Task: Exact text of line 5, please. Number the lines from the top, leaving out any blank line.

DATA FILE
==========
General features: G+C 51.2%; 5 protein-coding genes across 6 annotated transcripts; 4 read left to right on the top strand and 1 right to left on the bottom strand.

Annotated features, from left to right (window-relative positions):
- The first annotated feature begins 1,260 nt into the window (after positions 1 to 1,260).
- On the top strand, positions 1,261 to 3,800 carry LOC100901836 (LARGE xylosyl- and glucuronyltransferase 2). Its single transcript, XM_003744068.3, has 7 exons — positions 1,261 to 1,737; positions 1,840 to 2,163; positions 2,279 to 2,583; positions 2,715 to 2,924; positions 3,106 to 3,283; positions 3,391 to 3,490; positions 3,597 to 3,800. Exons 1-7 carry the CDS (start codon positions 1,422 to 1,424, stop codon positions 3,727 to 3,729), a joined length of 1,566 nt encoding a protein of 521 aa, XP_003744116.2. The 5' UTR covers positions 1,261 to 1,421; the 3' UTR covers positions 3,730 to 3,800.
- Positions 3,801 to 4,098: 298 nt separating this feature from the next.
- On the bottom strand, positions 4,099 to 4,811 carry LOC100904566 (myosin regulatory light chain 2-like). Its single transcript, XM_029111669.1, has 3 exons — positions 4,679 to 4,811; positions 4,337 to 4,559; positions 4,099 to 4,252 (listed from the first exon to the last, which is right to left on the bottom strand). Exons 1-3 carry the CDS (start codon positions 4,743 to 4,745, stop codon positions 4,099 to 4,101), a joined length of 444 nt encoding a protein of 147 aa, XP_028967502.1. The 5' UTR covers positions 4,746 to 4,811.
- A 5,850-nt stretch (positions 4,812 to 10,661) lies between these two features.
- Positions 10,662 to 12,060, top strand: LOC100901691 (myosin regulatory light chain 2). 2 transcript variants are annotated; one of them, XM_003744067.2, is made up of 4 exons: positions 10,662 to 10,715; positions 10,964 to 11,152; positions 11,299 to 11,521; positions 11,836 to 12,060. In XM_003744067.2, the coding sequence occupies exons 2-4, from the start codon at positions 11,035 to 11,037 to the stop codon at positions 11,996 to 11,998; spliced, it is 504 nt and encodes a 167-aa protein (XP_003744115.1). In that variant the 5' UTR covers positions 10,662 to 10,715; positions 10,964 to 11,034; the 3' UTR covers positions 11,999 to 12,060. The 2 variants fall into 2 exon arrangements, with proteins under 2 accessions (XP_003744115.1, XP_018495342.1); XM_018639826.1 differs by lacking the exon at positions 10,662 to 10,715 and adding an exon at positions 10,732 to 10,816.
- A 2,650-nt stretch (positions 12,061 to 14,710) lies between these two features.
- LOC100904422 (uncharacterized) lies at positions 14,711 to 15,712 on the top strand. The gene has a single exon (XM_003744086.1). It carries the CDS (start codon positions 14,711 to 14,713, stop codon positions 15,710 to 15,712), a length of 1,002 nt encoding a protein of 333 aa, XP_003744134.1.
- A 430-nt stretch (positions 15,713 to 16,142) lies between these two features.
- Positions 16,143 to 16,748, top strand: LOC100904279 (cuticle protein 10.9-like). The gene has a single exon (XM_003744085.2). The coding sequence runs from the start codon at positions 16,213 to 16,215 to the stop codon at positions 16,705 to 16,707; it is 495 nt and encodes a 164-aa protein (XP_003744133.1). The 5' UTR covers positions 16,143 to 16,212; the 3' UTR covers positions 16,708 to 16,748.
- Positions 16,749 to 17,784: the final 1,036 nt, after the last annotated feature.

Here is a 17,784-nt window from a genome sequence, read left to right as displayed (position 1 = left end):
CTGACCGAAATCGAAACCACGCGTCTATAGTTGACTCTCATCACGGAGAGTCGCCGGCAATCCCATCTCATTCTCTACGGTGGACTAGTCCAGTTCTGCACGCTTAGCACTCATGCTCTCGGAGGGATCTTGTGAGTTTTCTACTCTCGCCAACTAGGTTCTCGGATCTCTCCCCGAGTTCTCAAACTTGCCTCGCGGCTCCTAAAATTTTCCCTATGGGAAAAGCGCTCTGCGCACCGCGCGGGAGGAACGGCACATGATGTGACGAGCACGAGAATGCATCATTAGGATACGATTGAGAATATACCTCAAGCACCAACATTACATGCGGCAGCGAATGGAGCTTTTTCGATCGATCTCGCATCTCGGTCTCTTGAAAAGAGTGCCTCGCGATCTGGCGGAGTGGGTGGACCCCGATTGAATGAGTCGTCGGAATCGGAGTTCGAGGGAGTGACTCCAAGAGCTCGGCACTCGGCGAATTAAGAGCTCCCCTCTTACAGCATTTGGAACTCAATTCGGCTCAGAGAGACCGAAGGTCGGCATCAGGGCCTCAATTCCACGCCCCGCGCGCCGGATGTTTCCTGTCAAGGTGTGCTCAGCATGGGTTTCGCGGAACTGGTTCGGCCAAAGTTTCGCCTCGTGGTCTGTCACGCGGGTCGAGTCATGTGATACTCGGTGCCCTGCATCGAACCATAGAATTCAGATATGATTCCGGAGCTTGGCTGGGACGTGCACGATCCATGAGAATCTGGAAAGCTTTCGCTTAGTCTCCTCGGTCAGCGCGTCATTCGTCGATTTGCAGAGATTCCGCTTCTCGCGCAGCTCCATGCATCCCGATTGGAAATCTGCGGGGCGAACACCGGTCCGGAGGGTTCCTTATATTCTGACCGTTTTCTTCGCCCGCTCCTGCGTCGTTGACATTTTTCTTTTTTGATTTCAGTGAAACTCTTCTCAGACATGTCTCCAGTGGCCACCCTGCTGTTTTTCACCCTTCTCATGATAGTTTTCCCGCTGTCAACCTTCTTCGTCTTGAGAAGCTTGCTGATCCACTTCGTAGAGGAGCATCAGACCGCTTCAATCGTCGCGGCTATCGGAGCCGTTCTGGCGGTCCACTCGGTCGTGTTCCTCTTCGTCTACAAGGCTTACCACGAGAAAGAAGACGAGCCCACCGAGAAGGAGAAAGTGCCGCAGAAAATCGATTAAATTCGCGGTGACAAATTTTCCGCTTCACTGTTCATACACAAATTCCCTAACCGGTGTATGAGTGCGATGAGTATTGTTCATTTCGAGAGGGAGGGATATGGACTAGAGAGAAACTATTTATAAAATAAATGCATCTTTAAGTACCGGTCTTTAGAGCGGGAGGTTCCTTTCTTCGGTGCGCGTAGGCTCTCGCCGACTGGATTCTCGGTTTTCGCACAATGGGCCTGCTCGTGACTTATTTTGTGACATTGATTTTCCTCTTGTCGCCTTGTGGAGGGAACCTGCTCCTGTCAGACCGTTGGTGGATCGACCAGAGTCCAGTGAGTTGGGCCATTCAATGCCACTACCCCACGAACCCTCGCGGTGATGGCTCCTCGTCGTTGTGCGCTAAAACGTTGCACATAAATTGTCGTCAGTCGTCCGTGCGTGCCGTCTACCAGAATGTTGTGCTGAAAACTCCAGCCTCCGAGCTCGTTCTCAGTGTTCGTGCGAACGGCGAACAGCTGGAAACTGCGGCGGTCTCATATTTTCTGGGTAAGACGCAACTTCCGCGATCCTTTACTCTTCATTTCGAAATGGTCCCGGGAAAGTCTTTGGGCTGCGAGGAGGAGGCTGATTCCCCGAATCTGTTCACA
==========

- Positions 3,801 to 4,098: 298 nt separating this feature from the next.